Oral History of Howard DiSavino, Jr.
Operation Desert Storm was a war that was fought in1990 and is known as the Gulf War. This was an escalation from Desert Shield. Desert Storm was known to be one of the most successful war campaigns in the history of warfare. This war was not long at all; lasting about six weeks. President George H. Bush was in office at the time and sent troops over to Iraq. The war was mainly aerial with few ground troops that were sent overseas. The whole point of the war was that Iraq wanted to take over Kuwait and if it conquered Kuwait then Iraq would own more than half of the oil in the Middle East, which means that the United States would have to buy oil from Iraq, causing major problems between the nations. There was also some suspicion that Iraq was creating chemical weapons. This was established because the United Nations would often check Iraq’s military supply to make sure that they were not gaining too much military power and when they refused to let them check, suspicion was aroused. Saddam Hussein developed SCUD missiles and tested them which gave the United States more of a reason to then respond. In the end, Iraq did little damage to American troops and it was a victory for the Americans.
My father, Howard DiSavino Jr., was born on May 28, 1972 in Honolulu, Hawaii. He grew up in a single family home due to his parents divorcing at a young age and was raised by his mother and two sisters. Being the only boy in the house, he was the “man of the house” and had to take on that role at a very young age. Since he was raised by women he never watched sports. To this day he doesn’t really care for them; which my mom loves because he spends time with her and my family and not in front of the T.V. He graduated from Lloyd C. Bird High School and then went to college at Virginia Military Institute. During the summer between my dad’s junior and senior year, he enlisted in the National Guard. He went to basic training in Ft. Benning, Georgia and did desert training. After his senior year in high school he went to Advanced Infantry Training, which made him one out of a handful that had previous military experience before entering into V.M.I. At the military institute he was a cadre corporal, which trained the “rats” (this is what freshman are called). Then he was advanced to a platoon sergeant, which organized all the rats. Finally he was advanced to a platoon lieutenant, which was head of the entire platoon. While at the institute he was one out of 15 members of the cadet investment group which managed $100,000 of V.M.I.’s money in the stock market. He graduated from V.M.I. with his Bachelors in Economics and Business and is now a financial advisor.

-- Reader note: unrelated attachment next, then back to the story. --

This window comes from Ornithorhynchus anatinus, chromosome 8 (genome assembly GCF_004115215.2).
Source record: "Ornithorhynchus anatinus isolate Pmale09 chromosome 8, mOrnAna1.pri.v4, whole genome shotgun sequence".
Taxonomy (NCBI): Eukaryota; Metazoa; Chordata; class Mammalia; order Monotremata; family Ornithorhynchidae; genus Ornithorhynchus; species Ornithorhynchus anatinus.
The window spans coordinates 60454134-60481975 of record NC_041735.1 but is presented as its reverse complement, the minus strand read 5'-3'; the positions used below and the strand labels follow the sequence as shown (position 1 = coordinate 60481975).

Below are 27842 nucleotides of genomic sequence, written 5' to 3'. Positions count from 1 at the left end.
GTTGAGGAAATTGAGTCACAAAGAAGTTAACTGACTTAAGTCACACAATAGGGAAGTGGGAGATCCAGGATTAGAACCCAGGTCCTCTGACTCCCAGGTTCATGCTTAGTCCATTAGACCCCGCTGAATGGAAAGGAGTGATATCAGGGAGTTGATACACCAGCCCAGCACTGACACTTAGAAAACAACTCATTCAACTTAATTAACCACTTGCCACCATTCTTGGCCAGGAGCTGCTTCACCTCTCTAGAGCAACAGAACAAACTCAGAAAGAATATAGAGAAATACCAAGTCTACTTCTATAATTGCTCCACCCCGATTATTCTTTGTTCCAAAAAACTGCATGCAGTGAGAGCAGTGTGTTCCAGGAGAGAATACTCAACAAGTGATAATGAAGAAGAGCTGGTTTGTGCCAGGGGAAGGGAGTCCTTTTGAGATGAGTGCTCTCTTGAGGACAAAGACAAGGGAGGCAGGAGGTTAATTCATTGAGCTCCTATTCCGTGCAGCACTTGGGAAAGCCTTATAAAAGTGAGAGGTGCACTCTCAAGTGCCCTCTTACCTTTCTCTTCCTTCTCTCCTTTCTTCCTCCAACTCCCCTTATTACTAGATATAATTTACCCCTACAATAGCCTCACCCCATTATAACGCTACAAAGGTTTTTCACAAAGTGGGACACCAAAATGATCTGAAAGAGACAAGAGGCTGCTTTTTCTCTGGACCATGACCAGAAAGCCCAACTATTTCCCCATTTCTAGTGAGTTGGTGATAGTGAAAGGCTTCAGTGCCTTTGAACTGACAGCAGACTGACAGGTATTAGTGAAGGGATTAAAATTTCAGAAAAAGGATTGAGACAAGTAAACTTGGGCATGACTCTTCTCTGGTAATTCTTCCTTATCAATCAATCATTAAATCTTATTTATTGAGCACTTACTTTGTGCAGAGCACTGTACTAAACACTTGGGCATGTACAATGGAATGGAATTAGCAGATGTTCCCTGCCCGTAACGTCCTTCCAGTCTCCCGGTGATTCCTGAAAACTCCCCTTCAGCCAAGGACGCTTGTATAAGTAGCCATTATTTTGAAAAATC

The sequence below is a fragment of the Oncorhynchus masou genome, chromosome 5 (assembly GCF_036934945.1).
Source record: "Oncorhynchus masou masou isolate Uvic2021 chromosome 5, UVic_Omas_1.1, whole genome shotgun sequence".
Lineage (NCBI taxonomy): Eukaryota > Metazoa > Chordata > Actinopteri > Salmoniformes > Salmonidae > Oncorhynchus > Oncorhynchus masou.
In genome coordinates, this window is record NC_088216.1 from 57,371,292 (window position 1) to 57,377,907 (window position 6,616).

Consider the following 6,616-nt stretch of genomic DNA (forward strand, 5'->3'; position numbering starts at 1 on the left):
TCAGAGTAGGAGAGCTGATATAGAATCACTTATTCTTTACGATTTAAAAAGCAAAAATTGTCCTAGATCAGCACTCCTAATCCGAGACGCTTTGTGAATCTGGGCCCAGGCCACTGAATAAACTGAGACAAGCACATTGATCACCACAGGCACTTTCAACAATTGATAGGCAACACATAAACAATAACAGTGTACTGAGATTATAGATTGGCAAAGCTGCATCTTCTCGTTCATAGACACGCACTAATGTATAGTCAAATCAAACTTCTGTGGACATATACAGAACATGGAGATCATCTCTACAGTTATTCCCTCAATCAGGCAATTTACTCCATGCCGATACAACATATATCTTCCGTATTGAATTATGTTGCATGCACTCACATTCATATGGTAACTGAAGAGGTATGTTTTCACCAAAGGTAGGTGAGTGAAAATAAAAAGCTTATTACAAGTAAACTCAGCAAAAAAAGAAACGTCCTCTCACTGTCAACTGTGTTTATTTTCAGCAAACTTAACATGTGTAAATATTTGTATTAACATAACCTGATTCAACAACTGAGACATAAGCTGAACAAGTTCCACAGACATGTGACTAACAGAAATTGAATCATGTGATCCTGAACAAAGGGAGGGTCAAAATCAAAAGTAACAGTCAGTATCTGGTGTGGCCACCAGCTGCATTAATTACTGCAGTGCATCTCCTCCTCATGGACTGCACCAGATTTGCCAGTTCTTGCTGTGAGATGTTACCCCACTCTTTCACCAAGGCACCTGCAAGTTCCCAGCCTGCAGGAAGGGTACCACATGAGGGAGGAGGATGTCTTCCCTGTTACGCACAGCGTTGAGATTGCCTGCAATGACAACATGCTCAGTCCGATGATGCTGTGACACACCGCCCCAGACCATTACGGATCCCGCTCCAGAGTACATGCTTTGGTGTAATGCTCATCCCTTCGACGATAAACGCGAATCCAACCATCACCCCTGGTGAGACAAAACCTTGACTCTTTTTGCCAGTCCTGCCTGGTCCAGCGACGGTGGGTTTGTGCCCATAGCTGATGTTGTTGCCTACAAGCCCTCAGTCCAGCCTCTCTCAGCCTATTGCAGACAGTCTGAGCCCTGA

Since my dad was in the National Guard and Infantry he has had many roles and duties that he has had to perform. Specifically, he was an infantry man assigned to the 11 Bravo, Military Occupational Skill (M.O.S.) unit. As this unit’s squad leader, he led the squad on missions that were assigned to him and his unit. While in the National Guard my father and his unit were trained for Urban Warfare. This is to protect the Commonwealth of Virginia in riot situations. They had to do this training every year at Ft. Picket in Blackstone, Va. One year they had their mach city set up to run simulations and my dad and his fellow VMI men in his unit were at the Fire M.O.U.T. (Military Occupational Urban Terrain). While messing around and pushing buttons and popping up silhouette targets on the control panel, they were specifically instructed to not push the red button. One of my dad’s buddies Mike, “accidently” pushed the red button. A siren sounded and immediately the military post was closed down. Of course they did not realize that the red button was an alarm that a soldier had been shot or injured and deployed rescue would be sent immediately within minutes. The post commander, medic unit that was on duty and half of the rescue squad that was from Blackstone, VA came to the site. My dad and all his buddies were reprimanded for triggering a false alarm and creating a panic on post. The company commander was not very pleased and took out his frustration during a special on-site workout session. My dad then told me that he learned if one of them went down, then they all went down.